Washington: US citizens are more depressed now than they have been in decades but most of them are not aware of their conditions, says a new study.
Analysing data from 6.9 million adolescents and adults from all over the country, the study found that people in the US now report more psycho-somatic symptoms of depression, such as troubled sleep and trouble in concentrating, than their counterparts in the 1980s.
"This study shows an increase in symptoms most people do not even know are connected to depression, which suggests adolescents and adults really are suffering more," said study author Jean M. Twenge from the San Diego State University in the US.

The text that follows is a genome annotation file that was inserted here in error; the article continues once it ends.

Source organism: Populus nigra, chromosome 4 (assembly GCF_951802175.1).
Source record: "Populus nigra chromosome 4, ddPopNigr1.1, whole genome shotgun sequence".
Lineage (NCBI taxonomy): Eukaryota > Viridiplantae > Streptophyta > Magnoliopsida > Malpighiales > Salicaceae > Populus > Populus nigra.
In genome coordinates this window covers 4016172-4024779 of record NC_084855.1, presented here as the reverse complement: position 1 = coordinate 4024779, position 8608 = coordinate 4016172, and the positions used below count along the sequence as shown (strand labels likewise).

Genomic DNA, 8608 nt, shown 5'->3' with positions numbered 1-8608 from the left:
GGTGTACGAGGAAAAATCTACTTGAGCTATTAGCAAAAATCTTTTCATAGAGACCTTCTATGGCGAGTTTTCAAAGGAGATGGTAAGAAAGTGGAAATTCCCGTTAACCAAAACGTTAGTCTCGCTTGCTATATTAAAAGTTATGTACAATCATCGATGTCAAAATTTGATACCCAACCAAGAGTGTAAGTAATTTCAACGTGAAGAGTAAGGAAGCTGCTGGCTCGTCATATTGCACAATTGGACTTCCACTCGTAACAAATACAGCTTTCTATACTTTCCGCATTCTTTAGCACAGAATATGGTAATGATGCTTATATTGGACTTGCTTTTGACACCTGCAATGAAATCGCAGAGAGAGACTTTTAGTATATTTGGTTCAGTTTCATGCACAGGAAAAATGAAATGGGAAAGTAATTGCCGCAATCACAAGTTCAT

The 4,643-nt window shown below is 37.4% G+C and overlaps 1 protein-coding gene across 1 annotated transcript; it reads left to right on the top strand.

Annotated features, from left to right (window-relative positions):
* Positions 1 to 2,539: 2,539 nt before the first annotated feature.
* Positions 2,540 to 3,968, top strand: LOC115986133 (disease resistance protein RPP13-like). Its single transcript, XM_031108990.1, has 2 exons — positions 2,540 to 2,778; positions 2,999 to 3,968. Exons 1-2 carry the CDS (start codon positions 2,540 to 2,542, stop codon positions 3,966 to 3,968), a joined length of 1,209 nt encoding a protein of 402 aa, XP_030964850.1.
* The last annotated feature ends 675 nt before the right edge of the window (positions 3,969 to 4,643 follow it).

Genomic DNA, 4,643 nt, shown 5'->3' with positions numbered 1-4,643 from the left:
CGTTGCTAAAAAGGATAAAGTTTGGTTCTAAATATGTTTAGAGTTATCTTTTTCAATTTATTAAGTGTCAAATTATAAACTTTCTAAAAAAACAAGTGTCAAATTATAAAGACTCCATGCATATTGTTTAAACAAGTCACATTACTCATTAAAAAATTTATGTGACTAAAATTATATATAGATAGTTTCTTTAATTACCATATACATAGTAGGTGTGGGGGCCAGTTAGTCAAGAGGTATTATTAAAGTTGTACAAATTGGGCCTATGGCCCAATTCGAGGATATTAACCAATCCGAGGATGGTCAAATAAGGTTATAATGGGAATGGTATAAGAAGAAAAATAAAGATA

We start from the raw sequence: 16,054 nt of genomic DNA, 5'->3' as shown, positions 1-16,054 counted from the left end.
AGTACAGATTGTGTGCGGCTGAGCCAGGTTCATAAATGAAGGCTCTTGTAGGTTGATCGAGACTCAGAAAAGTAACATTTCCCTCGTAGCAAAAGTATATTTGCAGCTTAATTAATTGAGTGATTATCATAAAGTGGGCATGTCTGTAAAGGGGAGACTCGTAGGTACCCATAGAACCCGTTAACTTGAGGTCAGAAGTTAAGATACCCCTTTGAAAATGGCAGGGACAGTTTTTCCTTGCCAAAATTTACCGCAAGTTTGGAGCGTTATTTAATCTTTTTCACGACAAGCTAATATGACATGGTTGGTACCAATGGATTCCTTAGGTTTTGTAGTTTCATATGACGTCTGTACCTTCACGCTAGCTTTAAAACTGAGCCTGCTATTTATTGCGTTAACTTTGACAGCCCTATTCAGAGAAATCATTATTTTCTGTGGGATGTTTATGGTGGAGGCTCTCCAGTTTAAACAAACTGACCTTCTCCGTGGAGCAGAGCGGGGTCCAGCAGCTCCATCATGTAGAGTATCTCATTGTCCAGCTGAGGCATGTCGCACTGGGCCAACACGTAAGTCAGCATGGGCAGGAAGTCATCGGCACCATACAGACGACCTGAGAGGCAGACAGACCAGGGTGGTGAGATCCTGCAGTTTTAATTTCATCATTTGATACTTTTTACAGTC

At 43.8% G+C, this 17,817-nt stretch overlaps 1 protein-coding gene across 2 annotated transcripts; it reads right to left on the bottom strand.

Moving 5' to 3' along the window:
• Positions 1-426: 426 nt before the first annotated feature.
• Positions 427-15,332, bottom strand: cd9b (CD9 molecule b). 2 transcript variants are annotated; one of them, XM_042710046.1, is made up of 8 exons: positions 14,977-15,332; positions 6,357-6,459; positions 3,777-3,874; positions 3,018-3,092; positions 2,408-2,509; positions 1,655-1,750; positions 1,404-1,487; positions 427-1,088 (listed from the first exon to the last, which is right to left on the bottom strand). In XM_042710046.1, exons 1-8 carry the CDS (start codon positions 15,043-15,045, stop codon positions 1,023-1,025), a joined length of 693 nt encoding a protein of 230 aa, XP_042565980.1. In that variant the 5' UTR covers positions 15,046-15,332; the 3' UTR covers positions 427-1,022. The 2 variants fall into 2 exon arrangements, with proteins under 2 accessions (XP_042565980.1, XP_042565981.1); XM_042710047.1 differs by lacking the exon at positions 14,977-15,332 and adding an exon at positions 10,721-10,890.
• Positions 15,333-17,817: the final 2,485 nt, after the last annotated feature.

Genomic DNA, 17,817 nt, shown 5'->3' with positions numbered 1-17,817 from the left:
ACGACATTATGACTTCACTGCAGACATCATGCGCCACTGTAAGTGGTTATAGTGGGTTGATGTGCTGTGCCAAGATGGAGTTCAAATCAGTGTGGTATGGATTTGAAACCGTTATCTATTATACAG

Compared to their 1980s counterparts, teenagers in the 2010s are 38 percent more likely to have trouble remembering, 74 percent more likely to have trouble sleeping, and twice as likely to have seen a professional for mental health issues.
College students surveyed were 50 percent more likely to say they feel overwhelmed, and adults were more likely to say their sleep was restless, they had poor appetite and everything was an effort - all classic psycho-somatic symptoms of depression.
"Despite all of these symptoms, people are not any more likely to say they are depressed when asked directly, again suggesting that the rise is not based on people being more willing to admit depression," Twenge pointed out.
The study appeared in the journal Social Indicators Research.